‘the government's policies are all fur coat and no knickers’

  • I heard my mum say it a few times too, also for the same reasons, and another saying "Mutton dressed as lamb"

  • My mam used this saying fur coat no nickers about her neighbour years ago when we lived in Liverpool !!

  • Hi Don-1931version my mother used to say that about ladies who were uppity. My late husband`s mother , over hearing someone putting on airs would say they were "talking lace hankie ". And isn`t it odd how we stick with the superstitions our mothers had. Never put new shoes on the table, crossed knives cause a row,spill salt throw some over your left shoulder, never bring a stone into the house (why ?). and something about holly after Xmas - can`t remember whether you were supposed to burn it rather than throw it out. Sheila xx

  • This epithet was used in conjunction with 'Bread and Lard Island' for areas where the facade was a bit thin. The implication of the earning of the Fur coat was derogatory, not to be understood by 'Little pigs with big ears'.

  • Ye Don. Heard that quite a few times. I was born in 41 Birkenhead the back streets.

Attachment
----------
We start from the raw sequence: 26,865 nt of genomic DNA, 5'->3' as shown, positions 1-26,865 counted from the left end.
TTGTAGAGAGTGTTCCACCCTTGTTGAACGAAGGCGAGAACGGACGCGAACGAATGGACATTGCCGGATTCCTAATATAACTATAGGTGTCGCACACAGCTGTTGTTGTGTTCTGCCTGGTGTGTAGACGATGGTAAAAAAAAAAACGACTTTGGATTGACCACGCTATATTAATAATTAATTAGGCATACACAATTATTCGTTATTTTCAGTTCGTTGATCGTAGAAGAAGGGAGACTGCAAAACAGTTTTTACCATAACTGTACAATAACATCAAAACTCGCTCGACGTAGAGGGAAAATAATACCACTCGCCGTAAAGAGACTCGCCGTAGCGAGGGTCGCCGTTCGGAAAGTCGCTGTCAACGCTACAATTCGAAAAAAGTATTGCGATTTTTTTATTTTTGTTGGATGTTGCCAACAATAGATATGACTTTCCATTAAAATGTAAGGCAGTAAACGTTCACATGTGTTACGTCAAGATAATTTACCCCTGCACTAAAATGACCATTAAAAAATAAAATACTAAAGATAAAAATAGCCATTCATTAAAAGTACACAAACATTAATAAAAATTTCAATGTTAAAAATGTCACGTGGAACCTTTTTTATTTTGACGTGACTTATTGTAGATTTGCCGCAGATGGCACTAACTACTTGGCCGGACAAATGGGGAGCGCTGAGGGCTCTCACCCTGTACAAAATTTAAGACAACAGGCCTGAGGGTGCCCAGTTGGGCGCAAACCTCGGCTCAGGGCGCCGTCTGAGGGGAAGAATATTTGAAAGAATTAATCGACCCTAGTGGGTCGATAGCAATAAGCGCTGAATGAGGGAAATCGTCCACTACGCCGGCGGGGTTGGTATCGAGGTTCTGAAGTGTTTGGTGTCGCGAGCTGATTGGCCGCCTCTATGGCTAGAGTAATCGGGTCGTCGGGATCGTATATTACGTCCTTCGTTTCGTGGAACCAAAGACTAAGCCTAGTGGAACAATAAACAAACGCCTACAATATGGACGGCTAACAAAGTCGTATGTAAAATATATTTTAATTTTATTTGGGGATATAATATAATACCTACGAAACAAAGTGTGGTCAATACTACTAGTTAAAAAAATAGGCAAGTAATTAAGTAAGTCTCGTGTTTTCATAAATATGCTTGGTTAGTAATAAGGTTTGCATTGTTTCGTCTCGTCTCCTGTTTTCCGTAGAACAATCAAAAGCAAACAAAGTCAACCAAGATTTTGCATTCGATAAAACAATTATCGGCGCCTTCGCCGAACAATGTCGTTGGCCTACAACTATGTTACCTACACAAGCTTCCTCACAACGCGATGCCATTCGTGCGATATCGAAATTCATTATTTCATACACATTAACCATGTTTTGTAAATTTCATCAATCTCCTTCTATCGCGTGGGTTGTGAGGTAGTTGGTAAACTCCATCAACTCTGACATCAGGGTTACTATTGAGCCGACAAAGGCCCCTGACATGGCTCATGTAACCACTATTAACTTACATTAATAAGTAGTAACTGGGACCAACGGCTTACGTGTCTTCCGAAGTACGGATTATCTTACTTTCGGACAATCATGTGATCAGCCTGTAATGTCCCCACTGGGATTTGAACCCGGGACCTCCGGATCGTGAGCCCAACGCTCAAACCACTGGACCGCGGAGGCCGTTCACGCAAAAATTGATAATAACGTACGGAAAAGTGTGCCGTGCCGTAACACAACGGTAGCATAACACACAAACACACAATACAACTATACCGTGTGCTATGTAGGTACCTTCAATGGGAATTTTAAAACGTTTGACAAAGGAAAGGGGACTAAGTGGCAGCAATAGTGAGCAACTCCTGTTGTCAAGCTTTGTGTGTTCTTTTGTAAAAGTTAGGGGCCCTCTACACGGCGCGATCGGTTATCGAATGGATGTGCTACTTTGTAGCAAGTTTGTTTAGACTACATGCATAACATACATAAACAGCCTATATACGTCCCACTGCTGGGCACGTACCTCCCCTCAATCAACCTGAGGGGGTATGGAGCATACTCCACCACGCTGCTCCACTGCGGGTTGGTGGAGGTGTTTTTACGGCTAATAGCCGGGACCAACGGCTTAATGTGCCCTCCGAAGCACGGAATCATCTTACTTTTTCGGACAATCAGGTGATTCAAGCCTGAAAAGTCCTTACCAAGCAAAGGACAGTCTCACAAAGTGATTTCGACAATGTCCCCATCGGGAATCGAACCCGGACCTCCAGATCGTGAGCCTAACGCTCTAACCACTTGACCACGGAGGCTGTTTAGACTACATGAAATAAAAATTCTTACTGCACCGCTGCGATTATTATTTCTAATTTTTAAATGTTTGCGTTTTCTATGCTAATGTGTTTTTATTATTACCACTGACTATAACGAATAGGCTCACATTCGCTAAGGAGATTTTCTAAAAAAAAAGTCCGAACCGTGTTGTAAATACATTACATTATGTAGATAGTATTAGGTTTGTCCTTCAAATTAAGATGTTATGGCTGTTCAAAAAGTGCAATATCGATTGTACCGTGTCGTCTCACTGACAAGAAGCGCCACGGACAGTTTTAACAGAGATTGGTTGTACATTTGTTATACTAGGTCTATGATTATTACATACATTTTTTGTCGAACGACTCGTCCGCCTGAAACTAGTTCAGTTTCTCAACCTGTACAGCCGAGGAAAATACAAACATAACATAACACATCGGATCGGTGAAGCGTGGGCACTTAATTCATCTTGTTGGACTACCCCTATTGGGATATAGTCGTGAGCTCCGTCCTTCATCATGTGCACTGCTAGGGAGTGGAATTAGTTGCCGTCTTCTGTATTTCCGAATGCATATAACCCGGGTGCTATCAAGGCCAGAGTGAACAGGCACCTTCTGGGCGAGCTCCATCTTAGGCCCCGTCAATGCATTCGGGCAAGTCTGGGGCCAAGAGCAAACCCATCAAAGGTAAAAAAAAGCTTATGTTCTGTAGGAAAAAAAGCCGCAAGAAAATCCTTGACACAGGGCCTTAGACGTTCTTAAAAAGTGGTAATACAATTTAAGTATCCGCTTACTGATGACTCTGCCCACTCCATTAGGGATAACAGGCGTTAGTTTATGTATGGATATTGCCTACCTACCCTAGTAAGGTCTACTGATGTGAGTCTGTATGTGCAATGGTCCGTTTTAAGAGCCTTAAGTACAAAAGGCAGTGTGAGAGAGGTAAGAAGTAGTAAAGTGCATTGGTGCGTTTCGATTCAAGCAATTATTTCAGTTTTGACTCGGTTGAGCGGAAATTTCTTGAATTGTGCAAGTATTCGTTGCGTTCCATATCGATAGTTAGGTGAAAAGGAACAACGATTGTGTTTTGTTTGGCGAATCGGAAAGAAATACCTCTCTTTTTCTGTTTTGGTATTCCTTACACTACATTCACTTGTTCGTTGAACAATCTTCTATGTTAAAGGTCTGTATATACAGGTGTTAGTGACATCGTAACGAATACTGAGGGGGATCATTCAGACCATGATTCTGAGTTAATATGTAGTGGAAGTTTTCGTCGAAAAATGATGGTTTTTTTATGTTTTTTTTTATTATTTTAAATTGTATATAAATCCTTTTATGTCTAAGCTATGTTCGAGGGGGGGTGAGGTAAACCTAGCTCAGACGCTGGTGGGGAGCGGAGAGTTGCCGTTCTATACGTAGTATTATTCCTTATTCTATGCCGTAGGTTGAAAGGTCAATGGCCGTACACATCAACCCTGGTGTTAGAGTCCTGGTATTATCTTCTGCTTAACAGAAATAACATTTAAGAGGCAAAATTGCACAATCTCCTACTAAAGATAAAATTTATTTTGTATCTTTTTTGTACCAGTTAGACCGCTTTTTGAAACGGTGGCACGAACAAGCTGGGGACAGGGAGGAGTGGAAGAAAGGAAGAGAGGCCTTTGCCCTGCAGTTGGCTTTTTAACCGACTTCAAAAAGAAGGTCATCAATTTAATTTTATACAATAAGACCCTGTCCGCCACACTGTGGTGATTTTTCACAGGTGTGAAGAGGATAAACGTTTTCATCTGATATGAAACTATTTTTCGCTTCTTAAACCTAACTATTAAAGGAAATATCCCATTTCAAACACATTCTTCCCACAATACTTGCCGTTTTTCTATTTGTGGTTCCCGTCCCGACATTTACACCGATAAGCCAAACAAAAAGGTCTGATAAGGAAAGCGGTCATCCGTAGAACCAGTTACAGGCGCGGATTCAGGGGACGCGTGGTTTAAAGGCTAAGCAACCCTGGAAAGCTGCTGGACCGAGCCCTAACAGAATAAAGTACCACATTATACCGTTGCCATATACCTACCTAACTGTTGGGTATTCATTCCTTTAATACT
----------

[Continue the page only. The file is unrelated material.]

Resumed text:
• "Red hat and no drawers" was a saying in my husband's family!

  • Wonderful memories of sayings we heard as children, Don. If a girl walked past and she had developed early, Mother would say, disapprovingly, "She's a big girl for her age", meaning she must be promiscuous !! Today is a good day for me; the cool, damp, air (UK) helps me to breathe more easily. Best wishes, Albert.

  • Still a bit too hot for me around here, Albert. Always looking for shady spots. 😎

  • My mum used to say fur coat and no knickers about a woman who lived down our road. Mum was from Liverpool. Is it a Liverpool saying?

  • My mother Lord rest her used to say 'you can't make a silk purse out of a sow's ear'

  • haha, i love saying like this, it reminded me of:

    "look at lady muck, she's got more front than blackpool " haha

  • Like the saying Marie made me laugh ,I remember that one from my mum .

    Anyway Hate to ask this but you know what's coming don't you ,,,,,how is the 😁 situation.

    I know ha ha ha

    Take care

    Graham

  • well....the temp filling is doing really well haha , i am going to go back though, now you've reminded me :-p

  • What are you like ha ha,,,, did you read the post last night about gum probs and lung probs ? Very interesting recent survey ,,,,,,,might make it all the more attractive to you 😁.

    Your Dentist friend and yours

    Graham

  • Hi moza

    It's me Graham the tooth fairy , how are you getting on? , haven't seen much from you lately , and no mention of your tooth whatsoever .

    But on a serious note how are you , I hope you are doing ok ,often think of you and your tooth jokes.

    Graham. Copdme

  • im terrible i know lol ... no, iv not seen it, i shall have a read

  • Keep in touch

    As I worry about your teeth 😁see post by skinnlizzy59 you may feel the need to speed things up ? Ha ha

    Graham